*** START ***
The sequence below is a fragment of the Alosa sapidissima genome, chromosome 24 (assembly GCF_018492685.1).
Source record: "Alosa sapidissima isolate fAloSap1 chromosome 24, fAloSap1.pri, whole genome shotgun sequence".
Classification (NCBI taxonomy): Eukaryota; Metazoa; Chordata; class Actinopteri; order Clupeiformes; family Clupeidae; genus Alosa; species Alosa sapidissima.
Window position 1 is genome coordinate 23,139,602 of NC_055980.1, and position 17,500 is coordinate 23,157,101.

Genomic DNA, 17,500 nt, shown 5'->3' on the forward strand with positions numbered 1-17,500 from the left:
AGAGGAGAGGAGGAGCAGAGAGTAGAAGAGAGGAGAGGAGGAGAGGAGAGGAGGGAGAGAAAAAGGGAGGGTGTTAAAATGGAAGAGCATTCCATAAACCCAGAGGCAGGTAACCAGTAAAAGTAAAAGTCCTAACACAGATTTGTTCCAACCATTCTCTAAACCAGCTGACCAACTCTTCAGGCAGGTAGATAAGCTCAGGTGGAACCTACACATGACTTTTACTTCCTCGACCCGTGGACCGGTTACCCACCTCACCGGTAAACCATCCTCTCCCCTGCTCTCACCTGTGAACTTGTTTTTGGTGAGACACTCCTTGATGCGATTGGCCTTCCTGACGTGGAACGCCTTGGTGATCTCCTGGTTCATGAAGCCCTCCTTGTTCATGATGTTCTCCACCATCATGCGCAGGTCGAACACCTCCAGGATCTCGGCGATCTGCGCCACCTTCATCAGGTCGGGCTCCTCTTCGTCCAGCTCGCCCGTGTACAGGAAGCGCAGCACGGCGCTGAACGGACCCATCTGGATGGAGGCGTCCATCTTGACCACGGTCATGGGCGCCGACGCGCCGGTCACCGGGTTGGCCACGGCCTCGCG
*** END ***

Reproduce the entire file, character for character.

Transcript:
The sequence below is a fragment of the Alosa sapidissima genome, chromosome 24 (assembly GCF_018492685.1).
Source record: "Alosa sapidissima isolate fAloSap1 chromosome 24, fAloSap1.pri, whole genome shotgun sequence".
Classification (NCBI taxonomy): Eukaryota; Metazoa; Chordata; class Actinopteri; order Clupeiformes; family Clupeidae; genus Alosa; species Alosa sapidissima.
Window position 1 is genome coordinate 23,139,602 of NC_055980.1, and position 17,500 is coordinate 23,157,101.

Genomic DNA, 17,500 nt, shown 5'->3' on the forward strand with positions numbered 1-17,500 from the left:
AGAGGAGAGGAGGAGCAGAGAGTAGAAGAGAGGAGAGGAGGAGAGGAGAGGAGGGAGAGAAAAAGGGAGGGTGTTAAAATGGAAGAGCATTCCATAAACCCAGAGGCAGGTAACCAGTAAAAGTAAAAGTCCTAACACAGATTTGTTCCAACCATTCTCTAAACCAGCTGACCAACTCTTCAGGCAGGTAGATAAGCTCAGGTGGAACCTACACATGACTTTTACTTCCTCGACCCGTGGACCGGTTACCCACCTCACCGGTAAACCATCCTCTCCCCTGCTCTCACCTGTGAACTTGTTTTTGGTGAGACACTCCTTGATGCGATTGGCCTTCCTGACGTGGAACGCCTTGGTGATCTCCTGGTTCATGAAGCCCTCCTTGTTCATGATGTTCTCCACCATCATGCGCAGGTCGAACACCTCCAGGATCTCGGCGATCTGCGCCACCTTCATCAGGTCGGGCTCCTCTTCGTCCAGCTCGCCCGTGTACAGGAAGCGCAGCACGGCGCTGAACGGACCCATCTGGATGGAGGCGTCCATCTTGACCACGGTCATGGGCGCCGACGCGCCGGTCACCGGGTTGGCCACGGCCTCGCG